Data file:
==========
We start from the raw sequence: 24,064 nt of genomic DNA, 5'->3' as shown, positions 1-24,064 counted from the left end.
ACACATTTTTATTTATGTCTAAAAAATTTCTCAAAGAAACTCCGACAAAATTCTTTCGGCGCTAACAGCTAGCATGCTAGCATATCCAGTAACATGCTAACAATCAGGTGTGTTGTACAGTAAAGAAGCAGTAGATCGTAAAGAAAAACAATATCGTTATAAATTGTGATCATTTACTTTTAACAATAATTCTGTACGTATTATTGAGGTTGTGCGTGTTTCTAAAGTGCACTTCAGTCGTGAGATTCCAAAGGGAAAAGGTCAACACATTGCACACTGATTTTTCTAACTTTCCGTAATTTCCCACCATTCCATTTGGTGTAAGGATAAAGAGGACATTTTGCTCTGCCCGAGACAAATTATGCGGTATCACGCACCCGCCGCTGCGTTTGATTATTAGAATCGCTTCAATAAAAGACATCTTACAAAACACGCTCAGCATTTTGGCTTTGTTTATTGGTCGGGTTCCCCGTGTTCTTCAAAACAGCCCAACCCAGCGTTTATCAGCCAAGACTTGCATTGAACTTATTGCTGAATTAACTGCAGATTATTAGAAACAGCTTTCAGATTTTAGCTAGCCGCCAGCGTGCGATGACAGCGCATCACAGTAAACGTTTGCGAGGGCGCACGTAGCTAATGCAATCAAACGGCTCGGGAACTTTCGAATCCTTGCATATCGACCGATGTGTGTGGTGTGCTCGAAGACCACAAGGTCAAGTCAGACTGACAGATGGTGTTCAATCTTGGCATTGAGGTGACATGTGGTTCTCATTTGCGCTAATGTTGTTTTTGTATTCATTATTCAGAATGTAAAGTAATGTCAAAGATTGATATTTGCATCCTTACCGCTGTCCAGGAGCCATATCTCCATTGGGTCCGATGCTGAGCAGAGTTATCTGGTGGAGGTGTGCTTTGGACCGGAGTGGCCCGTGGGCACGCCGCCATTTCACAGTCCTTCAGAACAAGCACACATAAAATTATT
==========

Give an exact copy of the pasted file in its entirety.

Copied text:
We start from the raw sequence: 24,064 nt of genomic DNA, 5'->3' as shown, positions 1-24,064 counted from the left end.
ACACATTTTTATTTATGTCTAAAAAATTTCTCAAAGAAACTCCGACAAAATTCTTTCGGCGCTAACAGCTAGCATGCTAGCATATCCAGTAACATGCTAACAATCAGGTGTGTTGTACAGTAAAGAAGCAGTAGATCGTAAAGAAAAACAATATCGTTATAAATTGTGATCATTTACTTTTAACAATAATTCTGTACGTATTATTGAGGTTGTGCGTGTTTCTAAAGTGCACTTCAGTCGTGAGATTCCAAAGGGAAAAGGTCAACACATTGCACACTGATTTTTCTAACTTTCCGTAATTTCCCACCATTCCATTTGGTGTAAGGATAAAGAGGACATTTTGCTCTGCCCGAGACAAATTATGCGGTATCACGCACCCGCCGCTGCGTTTGATTATTAGAATCGCTTCAATAAAAGACATCTTACAAAACACGCTCAGCATTTTGGCTTTGTTTATTGGTCGGGTTCCCCGTGTTCTTCAAAACAGCCCAACCCAGCGTTTATCAGCCAAGACTTGCATTGAACTTATTGCTGAATTAACTGCAGATTATTAGAAACAGCTTTCAGATTTTAGCTAGCCGCCAGCGTGCGATGACAGCGCATCACAGTAAACGTTTGCGAGGGCGCACGTAGCTAATGCAATCAAACGGCTCGGGAACTTTCGAATCCTTGCATATCGACCGATGTGTGTGGTGTGCTCGAAGACCACAAGGTCAAGTCAGACTGACAGATGGTGTTCAATCTTGGCATTGAGGTGACATGTGGTTCTCATTTGCGCTAATGTTGTTTTTGTATTCATTATTCAGAATGTAAAGTAATGTCAAAGATTGATATTTGCATCCTTACCGCTGTCCAGGAGCCATATCTCCATTGGGTCCGATGCTGAGCAGAGTTATCTGGTGGAGGTGTGCTTTGGACCGGAGTGGCCCGTGGGCACGCCGCCATTTCACAGTCCTTCAGAACAAGCACACATAAAATTATT